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Light's Colorful Quirks

As many of you are aware, I am a huge science nerd, particularly for astronomy and astrophysics. I love reading about the cutting edge mind-bending concepts that new observations of the universe beget, and am inspired to see the everyday world differently because of them. (I also use them as bases for composition, but that is a different post entirely.) One of my favorite of these seemingly-science-fiction ideas is called “rainbow gravity,” which describes the behavior of light as it is influenced by gravity, and has been used as evidence that the universe is eternal. I know, right?!


To prepare: the current model of our universe is that space-time resembles a giant flat surface whose expansion is accelerating. Matter creates ‘dips’ in that surface, much like how you’d create a dip in the surface of your mattress if you stood on your bed. The more density and/or mass a clump of matter has, the deeper this indent, and the stronger the gravity: if you were to place a bowling ball and a golf ball on the surface of your mattress, they would create different-sized dips. Gravity, here, is illustrated by rolling another object along the surface of the bed near the various balls - it will tend toward the heavier & denser object (the bowling ball) as it creates the larger and deeper dip. Out in the universe, even light cannot escape these gravity wells, even though it takes an enormous amount of gravitational exertion to alter light in observable ways. (One of my favorite telescope photos shows two galaxies merging, creating enough gravitational force to visibly lens light around them.)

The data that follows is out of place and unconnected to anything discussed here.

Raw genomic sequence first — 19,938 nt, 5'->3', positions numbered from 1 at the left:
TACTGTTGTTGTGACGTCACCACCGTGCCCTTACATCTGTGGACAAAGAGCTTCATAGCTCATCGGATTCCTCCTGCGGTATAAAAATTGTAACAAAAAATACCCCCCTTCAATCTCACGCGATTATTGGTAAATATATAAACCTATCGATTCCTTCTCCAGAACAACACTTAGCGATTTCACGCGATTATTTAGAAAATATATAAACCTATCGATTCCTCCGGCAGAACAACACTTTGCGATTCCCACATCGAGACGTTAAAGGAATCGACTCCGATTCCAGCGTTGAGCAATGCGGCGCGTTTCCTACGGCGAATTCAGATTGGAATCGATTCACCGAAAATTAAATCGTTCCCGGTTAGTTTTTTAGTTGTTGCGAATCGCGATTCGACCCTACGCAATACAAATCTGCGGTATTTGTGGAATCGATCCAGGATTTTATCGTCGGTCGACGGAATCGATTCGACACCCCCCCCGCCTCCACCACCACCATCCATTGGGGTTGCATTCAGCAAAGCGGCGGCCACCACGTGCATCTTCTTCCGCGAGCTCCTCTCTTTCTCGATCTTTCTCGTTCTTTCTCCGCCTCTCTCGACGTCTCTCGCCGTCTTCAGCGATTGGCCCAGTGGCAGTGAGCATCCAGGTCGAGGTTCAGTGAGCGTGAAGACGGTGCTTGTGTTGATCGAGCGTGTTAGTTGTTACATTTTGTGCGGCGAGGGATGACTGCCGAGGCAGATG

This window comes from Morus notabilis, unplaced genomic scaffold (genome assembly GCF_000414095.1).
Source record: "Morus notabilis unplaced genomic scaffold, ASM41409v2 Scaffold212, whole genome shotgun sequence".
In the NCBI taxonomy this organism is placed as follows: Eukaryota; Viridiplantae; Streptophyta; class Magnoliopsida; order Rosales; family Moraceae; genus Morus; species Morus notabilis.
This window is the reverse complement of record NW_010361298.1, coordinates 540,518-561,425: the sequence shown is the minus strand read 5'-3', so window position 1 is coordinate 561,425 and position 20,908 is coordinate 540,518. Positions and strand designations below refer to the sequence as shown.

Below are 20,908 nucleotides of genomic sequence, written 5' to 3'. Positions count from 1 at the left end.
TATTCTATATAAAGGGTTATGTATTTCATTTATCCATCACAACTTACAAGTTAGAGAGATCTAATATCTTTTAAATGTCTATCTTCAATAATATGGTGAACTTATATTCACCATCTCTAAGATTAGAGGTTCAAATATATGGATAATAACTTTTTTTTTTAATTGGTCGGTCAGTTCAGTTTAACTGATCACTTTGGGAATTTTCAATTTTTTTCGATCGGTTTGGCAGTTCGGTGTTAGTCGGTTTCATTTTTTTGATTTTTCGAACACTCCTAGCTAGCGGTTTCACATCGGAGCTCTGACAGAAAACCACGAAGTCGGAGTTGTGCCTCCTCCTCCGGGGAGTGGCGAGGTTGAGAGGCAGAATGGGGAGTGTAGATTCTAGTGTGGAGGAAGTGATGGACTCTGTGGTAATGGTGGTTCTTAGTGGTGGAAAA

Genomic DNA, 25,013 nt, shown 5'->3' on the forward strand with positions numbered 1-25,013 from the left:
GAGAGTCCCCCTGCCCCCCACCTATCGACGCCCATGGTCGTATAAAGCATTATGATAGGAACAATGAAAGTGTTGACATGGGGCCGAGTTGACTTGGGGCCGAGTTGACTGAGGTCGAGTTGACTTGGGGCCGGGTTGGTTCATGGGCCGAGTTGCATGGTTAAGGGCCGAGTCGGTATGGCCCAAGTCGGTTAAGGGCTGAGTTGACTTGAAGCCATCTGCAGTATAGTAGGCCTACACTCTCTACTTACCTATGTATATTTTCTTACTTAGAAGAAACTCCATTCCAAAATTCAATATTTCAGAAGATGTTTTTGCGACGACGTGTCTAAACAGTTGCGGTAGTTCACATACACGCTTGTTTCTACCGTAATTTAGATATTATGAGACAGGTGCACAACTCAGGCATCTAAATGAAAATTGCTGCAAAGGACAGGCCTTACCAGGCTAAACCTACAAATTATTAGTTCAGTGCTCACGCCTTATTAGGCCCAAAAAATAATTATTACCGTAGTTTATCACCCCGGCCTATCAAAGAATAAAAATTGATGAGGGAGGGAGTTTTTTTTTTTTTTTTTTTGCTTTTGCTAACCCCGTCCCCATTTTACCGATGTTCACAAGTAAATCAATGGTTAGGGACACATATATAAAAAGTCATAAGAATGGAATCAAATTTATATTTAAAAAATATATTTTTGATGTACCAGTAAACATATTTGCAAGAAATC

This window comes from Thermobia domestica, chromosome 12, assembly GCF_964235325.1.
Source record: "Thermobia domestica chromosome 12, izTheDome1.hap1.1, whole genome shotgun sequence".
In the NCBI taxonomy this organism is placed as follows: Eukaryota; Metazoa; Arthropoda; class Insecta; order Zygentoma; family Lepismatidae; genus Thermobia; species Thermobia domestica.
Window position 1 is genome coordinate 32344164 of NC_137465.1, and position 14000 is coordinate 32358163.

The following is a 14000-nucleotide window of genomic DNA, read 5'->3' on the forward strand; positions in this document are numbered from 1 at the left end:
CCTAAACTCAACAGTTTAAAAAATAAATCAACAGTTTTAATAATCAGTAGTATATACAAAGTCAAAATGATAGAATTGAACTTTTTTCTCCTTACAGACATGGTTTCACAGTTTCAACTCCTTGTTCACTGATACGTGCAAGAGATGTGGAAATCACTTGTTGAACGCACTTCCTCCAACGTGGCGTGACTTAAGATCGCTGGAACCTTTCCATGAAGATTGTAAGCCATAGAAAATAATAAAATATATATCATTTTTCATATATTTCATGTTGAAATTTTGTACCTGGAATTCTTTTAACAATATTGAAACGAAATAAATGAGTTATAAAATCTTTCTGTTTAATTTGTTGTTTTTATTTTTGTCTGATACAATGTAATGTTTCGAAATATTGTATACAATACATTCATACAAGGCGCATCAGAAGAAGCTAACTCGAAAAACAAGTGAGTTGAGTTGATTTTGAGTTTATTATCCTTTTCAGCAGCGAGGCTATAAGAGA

The theory of Rainbow Gravity thus proposes that an object with a sufficiently strong gravitational force will act as a prism on the light passing it, affecting the different wavelengths (which we perceive as colors) with different strengths and influencing each slightly differently. This causes the light to fracture, and, when observed, the beam presents as a rainbow, with different wavelengths hitting us at different times. The idea is born from the disparity between relativity and quantum mechanics, specifically the mathematics of how space-time curves, and the incompatibility between locality (from relativity), wherein one entity can affect another if they are close enough, and the seemingly random, distance-ignoring tenets of quantum mechanics. Extrapolating: rainbow gravity precludes the pre-Big Bang point of infinite density known as the singularity. If one were to reverse the flow of time, the universe’s expansion eventually reaches zero, but gravity lensing in this way, if true, suggests the universe does not have a single point of origin (and thus one singularity cannot have existed).


I find this absolutely fascinating. The image of a beam of light passing a galaxy and fanning its colors out like a prismatic peacock tail leaves me breathless. And the idea that it might point to the eternal nature of the universe just raises more questions, at once scientific, philosophical, and spiritual. It reminds me of the way one’s imagination can also fracture into a mosaic of beauty, and, so far as we know, there is no single point of origin for dreams either.

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